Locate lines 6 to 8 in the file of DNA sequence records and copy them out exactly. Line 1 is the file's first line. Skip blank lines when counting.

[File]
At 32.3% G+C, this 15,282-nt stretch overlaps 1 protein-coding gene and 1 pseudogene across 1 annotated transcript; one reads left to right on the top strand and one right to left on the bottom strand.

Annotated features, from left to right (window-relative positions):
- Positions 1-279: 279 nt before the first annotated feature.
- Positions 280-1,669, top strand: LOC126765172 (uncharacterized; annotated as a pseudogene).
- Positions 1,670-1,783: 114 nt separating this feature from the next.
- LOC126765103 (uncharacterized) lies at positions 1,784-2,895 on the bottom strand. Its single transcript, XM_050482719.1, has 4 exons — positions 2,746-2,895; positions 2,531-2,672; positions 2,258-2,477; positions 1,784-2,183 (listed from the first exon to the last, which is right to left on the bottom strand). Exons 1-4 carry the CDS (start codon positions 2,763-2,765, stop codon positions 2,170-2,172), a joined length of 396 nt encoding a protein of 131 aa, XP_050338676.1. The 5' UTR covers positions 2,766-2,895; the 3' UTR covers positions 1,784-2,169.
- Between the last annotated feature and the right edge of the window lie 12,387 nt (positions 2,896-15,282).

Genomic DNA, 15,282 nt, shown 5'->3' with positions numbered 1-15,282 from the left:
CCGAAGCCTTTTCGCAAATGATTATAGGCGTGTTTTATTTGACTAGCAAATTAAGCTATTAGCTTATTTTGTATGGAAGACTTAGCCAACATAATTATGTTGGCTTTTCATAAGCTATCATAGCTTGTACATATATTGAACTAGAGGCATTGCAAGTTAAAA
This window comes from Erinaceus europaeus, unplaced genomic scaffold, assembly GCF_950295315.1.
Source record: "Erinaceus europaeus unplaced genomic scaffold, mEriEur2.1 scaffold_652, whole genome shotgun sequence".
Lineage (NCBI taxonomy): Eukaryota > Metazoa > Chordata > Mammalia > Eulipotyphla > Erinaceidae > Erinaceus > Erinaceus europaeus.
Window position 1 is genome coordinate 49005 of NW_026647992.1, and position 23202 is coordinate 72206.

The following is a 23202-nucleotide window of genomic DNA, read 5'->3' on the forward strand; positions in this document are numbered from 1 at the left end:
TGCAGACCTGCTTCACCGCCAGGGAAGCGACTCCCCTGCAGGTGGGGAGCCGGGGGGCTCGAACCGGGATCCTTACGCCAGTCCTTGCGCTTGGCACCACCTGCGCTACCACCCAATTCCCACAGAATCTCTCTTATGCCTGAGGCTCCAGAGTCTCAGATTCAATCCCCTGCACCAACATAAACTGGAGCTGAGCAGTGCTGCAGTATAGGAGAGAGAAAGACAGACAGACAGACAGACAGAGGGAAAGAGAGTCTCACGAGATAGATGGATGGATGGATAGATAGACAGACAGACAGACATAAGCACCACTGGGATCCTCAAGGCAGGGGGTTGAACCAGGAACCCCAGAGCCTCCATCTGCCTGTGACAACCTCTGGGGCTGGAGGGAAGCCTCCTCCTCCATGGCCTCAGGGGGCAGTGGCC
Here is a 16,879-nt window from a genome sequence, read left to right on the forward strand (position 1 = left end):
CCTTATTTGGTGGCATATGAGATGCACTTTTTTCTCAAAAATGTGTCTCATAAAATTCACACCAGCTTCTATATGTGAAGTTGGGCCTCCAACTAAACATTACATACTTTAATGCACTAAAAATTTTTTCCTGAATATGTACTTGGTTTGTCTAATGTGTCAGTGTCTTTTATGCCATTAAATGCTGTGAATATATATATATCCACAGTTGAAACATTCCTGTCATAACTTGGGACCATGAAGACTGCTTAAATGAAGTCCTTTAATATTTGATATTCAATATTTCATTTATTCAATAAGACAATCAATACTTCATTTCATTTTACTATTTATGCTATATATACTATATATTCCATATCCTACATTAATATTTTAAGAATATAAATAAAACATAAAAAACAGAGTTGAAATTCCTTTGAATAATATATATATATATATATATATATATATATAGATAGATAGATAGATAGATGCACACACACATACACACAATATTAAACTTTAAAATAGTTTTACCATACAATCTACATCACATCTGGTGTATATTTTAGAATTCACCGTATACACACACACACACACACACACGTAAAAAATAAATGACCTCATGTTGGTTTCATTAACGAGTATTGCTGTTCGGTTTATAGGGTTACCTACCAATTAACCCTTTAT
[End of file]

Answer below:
- LOC126765103 (uncharacterized) lies at positions 1,784-2,895 on the bottom strand. Its single transcript, XM_050482719.1, has 4 exons — positions 2,746-2,895; positions 2,531-2,672; positions 2,258-2,477; positions 1,784-2,183 (listed from the first exon to the last, which is right to left on the bottom strand). Exons 1-4 carry the CDS (start codon positions 2,763-2,765, stop codon positions 2,170-2,172), a joined length of 396 nt encoding a protein of 131 aa, XP_050338676.1. The 5' UTR covers positions 2,766-2,895; the 3' UTR covers positions 1,784-2,169.
- Between the last annotated feature and the right edge of the window lie 12,387 nt (positions 2,896-15,282).

Genomic DNA, 15,282 nt, shown 5'->3' with positions numbered 1-15,282 from the left: